Jan 1, 2003
Published in: Further Insights into Aspects of the Illicit EU Drugs Market / Franz Trautmann, Beau Kilmer, Paul Turnbull (eds.) (Luxembourg: Publications Office of the European Union, 2013.), Part II, Report 4, p. 389-403
Posted on RAND.org on January 01, 2013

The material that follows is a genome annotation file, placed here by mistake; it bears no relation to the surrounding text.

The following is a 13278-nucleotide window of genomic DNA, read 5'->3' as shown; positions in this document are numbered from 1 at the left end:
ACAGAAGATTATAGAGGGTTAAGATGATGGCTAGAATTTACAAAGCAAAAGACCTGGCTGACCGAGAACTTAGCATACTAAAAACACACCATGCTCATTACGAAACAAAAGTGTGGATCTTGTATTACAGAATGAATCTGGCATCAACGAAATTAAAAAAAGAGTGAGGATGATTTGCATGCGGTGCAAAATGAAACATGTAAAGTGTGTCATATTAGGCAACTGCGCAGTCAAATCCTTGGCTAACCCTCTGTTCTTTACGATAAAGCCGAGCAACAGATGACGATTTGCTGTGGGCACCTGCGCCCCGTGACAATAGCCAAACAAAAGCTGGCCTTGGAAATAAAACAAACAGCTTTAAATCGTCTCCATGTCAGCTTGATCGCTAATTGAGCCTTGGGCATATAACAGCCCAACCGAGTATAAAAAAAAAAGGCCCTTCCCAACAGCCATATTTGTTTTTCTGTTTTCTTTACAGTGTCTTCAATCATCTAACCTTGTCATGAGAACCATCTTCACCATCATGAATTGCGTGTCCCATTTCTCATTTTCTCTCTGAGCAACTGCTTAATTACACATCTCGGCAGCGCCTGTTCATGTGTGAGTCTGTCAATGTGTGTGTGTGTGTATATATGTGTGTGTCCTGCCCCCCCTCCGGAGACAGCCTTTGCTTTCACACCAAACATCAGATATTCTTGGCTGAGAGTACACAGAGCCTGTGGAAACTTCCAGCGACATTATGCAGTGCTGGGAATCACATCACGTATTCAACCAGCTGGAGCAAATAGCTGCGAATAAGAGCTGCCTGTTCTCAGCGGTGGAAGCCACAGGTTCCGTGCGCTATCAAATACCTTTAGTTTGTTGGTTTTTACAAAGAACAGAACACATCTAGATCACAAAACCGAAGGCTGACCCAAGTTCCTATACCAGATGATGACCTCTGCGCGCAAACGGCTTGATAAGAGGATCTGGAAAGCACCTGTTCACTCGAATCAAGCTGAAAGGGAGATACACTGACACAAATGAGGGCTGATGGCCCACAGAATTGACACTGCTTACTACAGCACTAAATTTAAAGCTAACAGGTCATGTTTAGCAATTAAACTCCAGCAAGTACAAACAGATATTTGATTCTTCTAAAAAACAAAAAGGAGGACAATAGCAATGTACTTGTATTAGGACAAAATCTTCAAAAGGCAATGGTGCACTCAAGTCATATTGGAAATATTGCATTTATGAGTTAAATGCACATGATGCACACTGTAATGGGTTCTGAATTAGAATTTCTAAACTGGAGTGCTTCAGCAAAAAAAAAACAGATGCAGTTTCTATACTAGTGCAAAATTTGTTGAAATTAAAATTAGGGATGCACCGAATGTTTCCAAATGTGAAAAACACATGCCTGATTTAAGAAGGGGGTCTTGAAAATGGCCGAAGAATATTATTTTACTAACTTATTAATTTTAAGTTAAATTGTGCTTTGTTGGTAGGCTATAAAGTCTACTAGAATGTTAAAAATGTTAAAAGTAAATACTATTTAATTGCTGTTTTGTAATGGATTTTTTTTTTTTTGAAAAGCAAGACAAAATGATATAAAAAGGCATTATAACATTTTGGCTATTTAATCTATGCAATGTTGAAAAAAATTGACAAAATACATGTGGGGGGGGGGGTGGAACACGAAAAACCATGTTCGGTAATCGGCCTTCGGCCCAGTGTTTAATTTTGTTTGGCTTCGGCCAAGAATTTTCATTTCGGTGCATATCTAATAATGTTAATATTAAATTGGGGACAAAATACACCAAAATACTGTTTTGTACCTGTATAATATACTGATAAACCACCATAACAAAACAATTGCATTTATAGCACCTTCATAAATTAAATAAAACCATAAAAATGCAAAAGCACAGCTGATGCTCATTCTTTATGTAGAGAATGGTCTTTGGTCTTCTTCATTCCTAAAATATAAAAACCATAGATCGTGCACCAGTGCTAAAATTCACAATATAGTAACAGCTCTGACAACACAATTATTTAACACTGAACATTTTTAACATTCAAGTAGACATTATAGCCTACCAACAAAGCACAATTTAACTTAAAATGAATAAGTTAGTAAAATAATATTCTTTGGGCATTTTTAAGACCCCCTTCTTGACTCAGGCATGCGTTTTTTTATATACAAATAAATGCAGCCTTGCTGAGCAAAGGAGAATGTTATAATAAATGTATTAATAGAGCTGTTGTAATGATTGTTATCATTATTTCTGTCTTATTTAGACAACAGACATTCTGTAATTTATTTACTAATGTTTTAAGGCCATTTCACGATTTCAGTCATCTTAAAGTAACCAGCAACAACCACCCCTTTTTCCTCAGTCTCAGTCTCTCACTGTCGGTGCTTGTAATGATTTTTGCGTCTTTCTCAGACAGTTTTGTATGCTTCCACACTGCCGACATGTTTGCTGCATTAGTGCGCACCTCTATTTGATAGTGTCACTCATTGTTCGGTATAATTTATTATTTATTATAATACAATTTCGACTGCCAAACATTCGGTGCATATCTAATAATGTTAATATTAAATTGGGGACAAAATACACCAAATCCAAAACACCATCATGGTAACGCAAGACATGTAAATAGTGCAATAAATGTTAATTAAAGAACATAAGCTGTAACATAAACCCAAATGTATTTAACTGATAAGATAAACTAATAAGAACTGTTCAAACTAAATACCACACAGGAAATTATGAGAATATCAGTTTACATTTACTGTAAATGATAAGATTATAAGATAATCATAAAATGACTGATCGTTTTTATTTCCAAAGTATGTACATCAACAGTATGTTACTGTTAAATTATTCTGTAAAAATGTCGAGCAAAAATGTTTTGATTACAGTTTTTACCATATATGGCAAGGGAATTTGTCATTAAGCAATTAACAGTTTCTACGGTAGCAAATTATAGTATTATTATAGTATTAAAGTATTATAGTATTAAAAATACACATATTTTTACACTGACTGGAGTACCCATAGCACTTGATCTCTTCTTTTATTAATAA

Enforcing laws against the production and distribution of cannabis dramatically inflates their costs. The increase is largely driven by having to compensate producers and suppliers for their risk of arrest, incarceration, seizure, and violent injury as well as by the inefficiencies associated with having to operate covertly. This report demonstrates how cannabis prices increase across the supply chain in the EU as distributors take additional mark ups to compensate themselves not only for shipping costs but also for the risks they assume. For instance, we show that in Morocco it costs €90-€180 to purchase the 36kg of cannabis needed to produce 1kg of cannabis resin. After accounting for labour and distribution costs as well as risk compensation, that same 1kg generates about €8,000 in gross revenues in a Dutch coffee shop. The report also discusses the cost of producing cannabis under a number of legal regimes. Making cannabis production and distribution legal could dramatically reduce their costs; however, the size of the decrease will largely depend on the type of production that is allowed and how the market is regulated (e.g. a competitive market with private firms, a state monopoly, non-profit cooperatives). Further, the significance of the drop will also depend on the economic and legal situation of the producing countries. We would expect to see larger drops in industrialized countries where labour costs are high and there are significant risks associated with being arrested and sanctioned.